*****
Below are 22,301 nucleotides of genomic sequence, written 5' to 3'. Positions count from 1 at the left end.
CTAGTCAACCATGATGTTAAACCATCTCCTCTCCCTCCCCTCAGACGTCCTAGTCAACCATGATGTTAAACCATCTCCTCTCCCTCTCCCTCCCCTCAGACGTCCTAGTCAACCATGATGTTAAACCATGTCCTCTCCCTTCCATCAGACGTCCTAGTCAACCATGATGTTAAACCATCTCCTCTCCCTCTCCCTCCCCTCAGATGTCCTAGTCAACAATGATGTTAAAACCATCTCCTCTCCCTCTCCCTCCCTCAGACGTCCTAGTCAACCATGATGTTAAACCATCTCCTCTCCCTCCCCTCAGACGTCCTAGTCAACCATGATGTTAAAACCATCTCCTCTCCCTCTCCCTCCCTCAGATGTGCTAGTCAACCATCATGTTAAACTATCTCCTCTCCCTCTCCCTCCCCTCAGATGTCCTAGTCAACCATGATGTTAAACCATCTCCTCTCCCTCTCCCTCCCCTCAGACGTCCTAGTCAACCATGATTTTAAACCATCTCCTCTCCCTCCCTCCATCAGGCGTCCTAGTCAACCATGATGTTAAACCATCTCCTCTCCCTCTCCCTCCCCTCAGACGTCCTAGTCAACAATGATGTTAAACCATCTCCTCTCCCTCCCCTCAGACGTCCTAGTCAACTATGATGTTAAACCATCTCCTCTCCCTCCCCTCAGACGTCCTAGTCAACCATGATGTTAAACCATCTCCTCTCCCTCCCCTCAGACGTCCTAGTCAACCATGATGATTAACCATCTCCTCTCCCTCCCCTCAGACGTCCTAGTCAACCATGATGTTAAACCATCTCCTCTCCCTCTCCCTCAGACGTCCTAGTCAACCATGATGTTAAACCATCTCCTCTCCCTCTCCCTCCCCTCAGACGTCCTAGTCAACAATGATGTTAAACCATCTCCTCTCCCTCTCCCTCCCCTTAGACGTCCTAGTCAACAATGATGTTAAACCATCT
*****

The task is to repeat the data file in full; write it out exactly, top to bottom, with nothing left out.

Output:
Below are 22,301 nucleotides of genomic sequence, written 5' to 3'. Positions count from 1 at the left end.
CTAGTCAACCATGATGTTAAACCATCTCCTCTCCCTCCCCTCAGACGTCCTAGTCAACCATGATGTTAAACCATCTCCTCTCCCTCTCCCTCCCCTCAGACGTCCTAGTCAACCATGATGTTAAACCATGTCCTCTCCCTTCCATCAGACGTCCTAGTCAACCATGATGTTAAACCATCTCCTCTCCCTCTCCCTCCCCTCAGATGTCCTAGTCAACAATGATGTTAAAACCATCTCCTCTCCCTCTCCCTCCCTCAGACGTCCTAGTCAACCATGATGTTAAACCATCTCCTCTCCCTCCCCTCAGACGTCCTAGTCAACCATGATGTTAAAACCATCTCCTCTCCCTCTCCCTCCCTCAGATGTGCTAGTCAACCATCATGTTAAACTATCTCCTCTCCCTCTCCCTCCCCTCAGATGTCCTAGTCAACCATGATGTTAAACCATCTCCTCTCCCTCTCCCTCCCCTCAGACGTCCTAGTCAACCATGATTTTAAACCATCTCCTCTCCCTCCCTCCATCAGGCGTCCTAGTCAACCATGATGTTAAACCATCTCCTCTCCCTCTCCCTCCCCTCAGACGTCCTAGTCAACAATGATGTTAAACCATCTCCTCTCCCTCCCCTCAGACGTCCTAGTCAACTATGATGTTAAACCATCTCCTCTCCCTCCCCTCAGACGTCCTAGTCAACCATGATGTTAAACCATCTCCTCTCCCTCCCCTCAGACGTCCTAGTCAACCATGATGATTAACCATCTCCTCTCCCTCCCCTCAGACGTCCTAGTCAACCATGATGTTAAACCATCTCCTCTCCCTCTCCCTCAGACGTCCTAGTCAACCATGATGTTAAACCATCTCCTCTCCCTCTCCCTCCCCTCAGACGTCCTAGTCAACAATGATGTTAAACCATCTCCTCTCCCTCTCCCTCCCCTTAGACGTCCTAGTCAACAATGATGTTAAACCATCT